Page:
During the 1850s, troops from Ft. Leavenworth were mobilized to control the "Mormon Problem" in what became known as the Utah War.
At the outbreak of the Civil War, Camp Lincoln was established on post as a reception and training station for Kansas volunteers. In 1864, news of the approach of Confederate General Sterling Price prompted construction of Fort Sully, a series of earthworks for artillery emplacements on Hancock Hill, overlooking what is now the Fort Leavenworth National Cemetery. (See Fort Sully (Fort Leavenworth)). However, Price's forces never reached Fort Leavenworth, having met defeat at Westport, which is now part of Kansas City. During its long history, the post was never subject to enemy attack.
For three decades following the war, the Army's chief mission was control of the American Indian tribes on the Western plains. Between 1865 and 1891, the Army had more than 1,000 combat engagements with Apache, Modoc, Cheyenne, Ute, Nez Perce, Comanche, Kiowa, Kickapoo and other tribes.
The Fort Leavenworth National Cemetery is one of the national cemeteries established by Abraham Lincoln on July 17, 1862. Veterans since the War of 1812 have been laid to rest in the cemetery. One veteran of the War of 1812 is the cemetery's most famous occupant, Brigadier General Henry Leavenworth, who gave his name to the fort, the cemetery, and the town and county they are located in. Others buried in the cemetery include 10 Medal of Honor recipients, seven Confederate prisoners of war as well as soldiers killed in Operation Desert Storm, Operation Iraqi Freedom and Operation Enduring Freedom. Although there is no longer space for new burial sites, burials frequently take place for those who already have family members interred in the cemetery.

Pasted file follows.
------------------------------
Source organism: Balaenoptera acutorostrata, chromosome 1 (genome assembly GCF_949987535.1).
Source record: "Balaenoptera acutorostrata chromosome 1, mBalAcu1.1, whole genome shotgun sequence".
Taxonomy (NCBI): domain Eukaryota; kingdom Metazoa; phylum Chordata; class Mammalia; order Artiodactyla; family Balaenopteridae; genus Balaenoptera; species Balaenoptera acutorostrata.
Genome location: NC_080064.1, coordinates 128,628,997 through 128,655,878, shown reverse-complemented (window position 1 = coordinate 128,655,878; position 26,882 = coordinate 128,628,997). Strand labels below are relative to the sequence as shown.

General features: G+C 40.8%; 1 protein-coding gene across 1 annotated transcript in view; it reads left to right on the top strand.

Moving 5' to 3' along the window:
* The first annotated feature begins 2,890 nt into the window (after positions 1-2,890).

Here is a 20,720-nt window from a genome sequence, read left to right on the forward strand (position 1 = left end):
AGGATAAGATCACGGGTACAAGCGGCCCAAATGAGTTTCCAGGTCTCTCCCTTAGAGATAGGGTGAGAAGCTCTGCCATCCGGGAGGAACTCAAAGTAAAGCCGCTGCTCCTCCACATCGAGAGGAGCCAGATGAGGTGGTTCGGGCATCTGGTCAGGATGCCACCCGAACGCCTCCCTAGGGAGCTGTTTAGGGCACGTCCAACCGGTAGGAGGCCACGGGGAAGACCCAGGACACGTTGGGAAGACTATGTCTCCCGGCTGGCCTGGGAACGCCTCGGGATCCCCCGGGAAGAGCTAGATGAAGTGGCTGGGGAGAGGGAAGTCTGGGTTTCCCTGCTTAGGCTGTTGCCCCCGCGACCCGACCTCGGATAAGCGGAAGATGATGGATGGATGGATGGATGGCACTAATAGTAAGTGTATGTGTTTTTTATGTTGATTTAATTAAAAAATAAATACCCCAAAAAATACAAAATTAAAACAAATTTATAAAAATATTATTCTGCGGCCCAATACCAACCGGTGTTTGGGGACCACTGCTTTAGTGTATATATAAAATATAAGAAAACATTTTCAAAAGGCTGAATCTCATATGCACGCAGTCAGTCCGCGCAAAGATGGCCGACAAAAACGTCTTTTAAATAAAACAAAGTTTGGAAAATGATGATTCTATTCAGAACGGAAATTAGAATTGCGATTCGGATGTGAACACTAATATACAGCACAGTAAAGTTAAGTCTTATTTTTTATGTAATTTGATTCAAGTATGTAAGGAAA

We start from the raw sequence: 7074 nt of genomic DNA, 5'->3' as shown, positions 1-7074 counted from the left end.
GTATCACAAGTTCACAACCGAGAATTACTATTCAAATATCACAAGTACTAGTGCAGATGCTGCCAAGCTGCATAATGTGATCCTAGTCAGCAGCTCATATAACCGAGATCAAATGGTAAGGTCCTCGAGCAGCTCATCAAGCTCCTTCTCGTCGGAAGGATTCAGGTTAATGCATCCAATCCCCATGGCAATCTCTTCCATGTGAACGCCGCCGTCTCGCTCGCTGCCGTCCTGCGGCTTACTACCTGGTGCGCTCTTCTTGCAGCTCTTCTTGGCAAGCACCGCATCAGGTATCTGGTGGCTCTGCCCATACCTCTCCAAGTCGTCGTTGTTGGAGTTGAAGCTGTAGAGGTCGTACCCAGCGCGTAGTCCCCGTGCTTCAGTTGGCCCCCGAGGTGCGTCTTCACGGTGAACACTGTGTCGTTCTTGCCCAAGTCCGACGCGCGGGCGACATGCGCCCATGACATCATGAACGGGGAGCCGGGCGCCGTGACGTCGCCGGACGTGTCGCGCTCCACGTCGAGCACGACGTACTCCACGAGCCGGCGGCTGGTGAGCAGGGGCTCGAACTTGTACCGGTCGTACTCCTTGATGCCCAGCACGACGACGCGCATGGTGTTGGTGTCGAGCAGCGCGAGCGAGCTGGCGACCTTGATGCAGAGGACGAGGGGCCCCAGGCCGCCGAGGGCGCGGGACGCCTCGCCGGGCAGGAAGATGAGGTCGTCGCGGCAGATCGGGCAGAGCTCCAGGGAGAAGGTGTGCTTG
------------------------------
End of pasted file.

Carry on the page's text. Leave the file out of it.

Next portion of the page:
Reconstruction and Indian wars
In 1866, the U.S. Congress authorized the formation of four black regiments, which were the 24th and 25th Infantry Regiments and the 9th and 10th Cavalry Regiments. The 10th Cavalry Regiment was formed at Fort Leavenworth under the command of Col. Benjamin H. Grierson. Today, a monument stands at Fort Leavenworth in tribute to the "Buffalo Soldier" of the 9th and 10th Cavalry Regiments.
The fort's first Catholic church was built in 1871 and was later replaced by St. Ignatius Chapel in 1889. St. Ignatius Chapel was destroyed by fire in December 2001. The first Protestant chapel, Memorial Chapel, was built by prison labor in 1878 of stone quarried on post. The round window behind the chapel's front altar was intentionally installed slightly askew by an inmate who was angry at his work boss. This chapel has brass cannon embedded in the walls at the sides of the church, and photos of many of the officers involved in the early history of the fort, including some of the Custer family.
The Western Branch National Military Home ("old soldiers' home"), now called the Veterans Medical Center, or Dwight D. Eisenhower Medical Center Historic District was established in 1885 as part of the National Home for Disabled Volunteer Soldiers system. The soldier home is closely associated with the nearby cemetery that became the Fort Leavenworth National Cemetery in 1973.
World War I was the first opportunity to evaluate the impact of Sherman's school. Graduates excelled in planning complex American Expeditionary Forces operations. By the end of the war, they dominated staffs throughout the AEF.
In the years between the world wars, graduates included such officers as Dwight D. Eisenhower, Omar N. Bradley and George S. Patton. During World War II, some 19,000 officers completed various courses at Fort Leavenworth. By the end of 1943, commanders and staffs of 26 infantry, airborne and cavalry divisions had trained as teams at the school.
General Michael Joe Costello of the army of the newly formed Irish Free State attended Fort Leavenworth from 1926 to 1927, passing with such distinction that he was recommended for the United States Army War College.
In 1946, the school was given its current name. In 1959, the college moved to the newly built J. Franklin Bell Hall on Arsenal Hill. In 1985, the Harold K. Johnson wing was added to house the Combined Arms and Services Staff School (CAS3). Classes for the School of Advanced Military Studies and the School for Command Preparation, as well as the Combined Arms Research Library, are located in Eisenhower Hall which was dedicated in 1994.
It was declared a National Historic Landmark in 1960.
Until the early 1970s, a battery of four Nike-Hercules Missiles were deployed at Bell Point on a hill on the west side of the fort.
The base is served by the Sherman Army Airfield which has a runway and operates under a joint agreement with the city of Leavenworth, Kansas that permits civilian aircraft to use it all hours. The airfield was inundated by the Missouri River in levee breaches during the Great Flood of 1951, the Great Flood of 1993, and the Great Flood of 2011.